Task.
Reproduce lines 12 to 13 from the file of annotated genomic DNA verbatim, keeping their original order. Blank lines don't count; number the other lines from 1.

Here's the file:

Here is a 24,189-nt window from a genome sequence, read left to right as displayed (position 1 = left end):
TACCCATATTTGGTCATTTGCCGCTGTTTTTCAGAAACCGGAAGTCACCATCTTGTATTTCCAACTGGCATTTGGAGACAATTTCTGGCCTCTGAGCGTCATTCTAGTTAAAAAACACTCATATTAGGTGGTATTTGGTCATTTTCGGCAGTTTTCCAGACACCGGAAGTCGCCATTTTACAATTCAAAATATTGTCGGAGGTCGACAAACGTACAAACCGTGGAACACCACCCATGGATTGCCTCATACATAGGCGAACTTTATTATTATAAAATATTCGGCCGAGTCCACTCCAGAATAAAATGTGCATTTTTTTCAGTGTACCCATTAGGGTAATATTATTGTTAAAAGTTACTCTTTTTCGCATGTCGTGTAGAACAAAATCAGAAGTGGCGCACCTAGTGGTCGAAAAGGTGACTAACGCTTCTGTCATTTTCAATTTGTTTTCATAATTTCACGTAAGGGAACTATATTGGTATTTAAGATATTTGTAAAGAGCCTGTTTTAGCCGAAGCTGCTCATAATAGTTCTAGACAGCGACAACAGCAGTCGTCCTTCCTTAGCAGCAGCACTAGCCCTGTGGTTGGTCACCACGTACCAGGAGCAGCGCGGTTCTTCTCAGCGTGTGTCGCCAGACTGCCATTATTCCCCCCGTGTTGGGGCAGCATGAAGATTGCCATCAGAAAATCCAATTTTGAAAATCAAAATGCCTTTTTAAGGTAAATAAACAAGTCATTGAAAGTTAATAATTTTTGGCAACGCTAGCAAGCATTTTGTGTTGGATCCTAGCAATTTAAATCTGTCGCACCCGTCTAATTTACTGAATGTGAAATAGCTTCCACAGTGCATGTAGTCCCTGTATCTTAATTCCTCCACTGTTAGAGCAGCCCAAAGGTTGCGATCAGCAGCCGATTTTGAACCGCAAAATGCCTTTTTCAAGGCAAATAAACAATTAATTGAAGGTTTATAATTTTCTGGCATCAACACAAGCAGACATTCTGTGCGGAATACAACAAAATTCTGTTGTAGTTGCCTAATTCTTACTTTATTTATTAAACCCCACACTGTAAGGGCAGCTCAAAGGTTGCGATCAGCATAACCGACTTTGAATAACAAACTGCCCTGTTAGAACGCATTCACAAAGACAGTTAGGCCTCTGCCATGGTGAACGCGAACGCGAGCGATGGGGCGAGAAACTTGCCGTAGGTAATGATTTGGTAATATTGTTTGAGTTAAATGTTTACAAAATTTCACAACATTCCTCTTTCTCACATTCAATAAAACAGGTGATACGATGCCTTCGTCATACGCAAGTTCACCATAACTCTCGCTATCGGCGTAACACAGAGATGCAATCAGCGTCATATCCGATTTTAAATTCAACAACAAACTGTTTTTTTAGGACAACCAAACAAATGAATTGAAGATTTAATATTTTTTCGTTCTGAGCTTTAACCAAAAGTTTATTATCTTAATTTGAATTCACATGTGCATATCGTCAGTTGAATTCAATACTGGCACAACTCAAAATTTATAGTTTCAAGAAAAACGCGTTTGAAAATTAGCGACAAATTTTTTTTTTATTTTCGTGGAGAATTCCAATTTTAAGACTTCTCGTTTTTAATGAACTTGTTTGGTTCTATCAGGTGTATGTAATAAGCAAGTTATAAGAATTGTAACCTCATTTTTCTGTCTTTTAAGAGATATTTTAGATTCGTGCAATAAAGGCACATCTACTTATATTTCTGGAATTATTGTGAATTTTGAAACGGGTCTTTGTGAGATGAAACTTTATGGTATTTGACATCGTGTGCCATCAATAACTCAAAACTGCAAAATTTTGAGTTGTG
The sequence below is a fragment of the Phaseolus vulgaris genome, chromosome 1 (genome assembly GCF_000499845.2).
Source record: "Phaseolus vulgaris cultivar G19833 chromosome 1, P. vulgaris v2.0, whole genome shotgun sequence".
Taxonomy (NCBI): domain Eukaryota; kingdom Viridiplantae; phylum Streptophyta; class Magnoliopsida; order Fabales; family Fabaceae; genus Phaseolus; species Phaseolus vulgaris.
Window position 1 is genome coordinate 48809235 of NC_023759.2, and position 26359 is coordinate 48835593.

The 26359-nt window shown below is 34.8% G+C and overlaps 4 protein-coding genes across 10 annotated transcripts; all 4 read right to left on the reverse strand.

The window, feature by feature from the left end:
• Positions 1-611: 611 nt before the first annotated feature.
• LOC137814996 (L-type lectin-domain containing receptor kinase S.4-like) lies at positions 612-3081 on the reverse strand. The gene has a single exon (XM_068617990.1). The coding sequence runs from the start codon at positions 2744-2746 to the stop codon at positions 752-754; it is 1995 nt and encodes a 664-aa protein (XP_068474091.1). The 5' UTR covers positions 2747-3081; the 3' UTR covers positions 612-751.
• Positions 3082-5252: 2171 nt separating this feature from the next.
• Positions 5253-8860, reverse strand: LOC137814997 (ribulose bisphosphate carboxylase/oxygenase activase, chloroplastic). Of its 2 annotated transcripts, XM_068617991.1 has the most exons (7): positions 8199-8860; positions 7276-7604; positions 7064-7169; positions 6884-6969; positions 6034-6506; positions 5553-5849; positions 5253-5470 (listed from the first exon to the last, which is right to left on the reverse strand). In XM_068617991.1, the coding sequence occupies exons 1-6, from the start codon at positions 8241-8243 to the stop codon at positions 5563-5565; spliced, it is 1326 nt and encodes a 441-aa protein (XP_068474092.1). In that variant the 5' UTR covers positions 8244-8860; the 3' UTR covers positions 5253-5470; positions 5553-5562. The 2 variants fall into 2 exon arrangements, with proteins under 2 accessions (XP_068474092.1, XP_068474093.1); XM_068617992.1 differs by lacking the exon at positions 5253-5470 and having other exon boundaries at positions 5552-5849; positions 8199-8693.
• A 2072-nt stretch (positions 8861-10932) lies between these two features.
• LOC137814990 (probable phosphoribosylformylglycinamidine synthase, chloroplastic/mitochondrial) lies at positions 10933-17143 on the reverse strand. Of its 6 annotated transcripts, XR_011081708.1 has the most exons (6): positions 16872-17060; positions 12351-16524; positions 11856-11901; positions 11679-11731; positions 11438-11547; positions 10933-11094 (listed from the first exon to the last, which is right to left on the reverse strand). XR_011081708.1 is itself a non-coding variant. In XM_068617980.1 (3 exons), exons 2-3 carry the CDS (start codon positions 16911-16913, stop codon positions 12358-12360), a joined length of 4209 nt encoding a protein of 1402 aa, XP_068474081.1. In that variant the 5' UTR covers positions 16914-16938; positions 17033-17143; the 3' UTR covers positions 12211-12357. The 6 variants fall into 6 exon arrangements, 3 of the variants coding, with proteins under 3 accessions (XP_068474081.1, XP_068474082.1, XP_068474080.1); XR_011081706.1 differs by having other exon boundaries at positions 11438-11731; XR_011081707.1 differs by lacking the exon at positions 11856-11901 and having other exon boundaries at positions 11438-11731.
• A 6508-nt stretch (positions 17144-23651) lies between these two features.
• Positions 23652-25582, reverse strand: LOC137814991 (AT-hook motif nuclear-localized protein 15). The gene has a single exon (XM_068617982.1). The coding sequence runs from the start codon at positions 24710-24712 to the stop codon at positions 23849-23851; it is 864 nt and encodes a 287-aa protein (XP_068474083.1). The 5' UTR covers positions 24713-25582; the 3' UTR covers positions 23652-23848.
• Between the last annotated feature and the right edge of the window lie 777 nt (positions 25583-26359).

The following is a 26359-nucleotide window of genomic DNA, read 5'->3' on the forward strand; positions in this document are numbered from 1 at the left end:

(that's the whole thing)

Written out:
• Positions 5253-8860, reverse strand: LOC137814997 (ribulose bisphosphate carboxylase/oxygenase activase, chloroplastic). Of its 2 annotated transcripts, XM_068617991.1 has the most exons (7): positions 8199-8860; positions 7276-7604; positions 7064-7169; positions 6884-6969; positions 6034-6506; positions 5553-5849; positions 5253-5470 (listed from the first exon to the last, which is right to left on the reverse strand). In XM_068617991.1, the coding sequence occupies exons 1-6, from the start codon at positions 8241-8243 to the stop codon at positions 5563-5565; spliced, it is 1326 nt and encodes a 441-aa protein (XP_068474092.1). In that variant the 5' UTR covers positions 8244-8860; the 3' UTR covers positions 5253-5470; positions 5553-5562. The 2 variants fall into 2 exon arrangements, with proteins under 2 accessions (XP_068474092.1, XP_068474093.1); XM_068617992.1 differs by lacking the exon at positions 5253-5470 and having other exon boundaries at positions 5552-5849; positions 8199-8693.
• A 2072-nt stretch (positions 8861-10932) lies between these two features.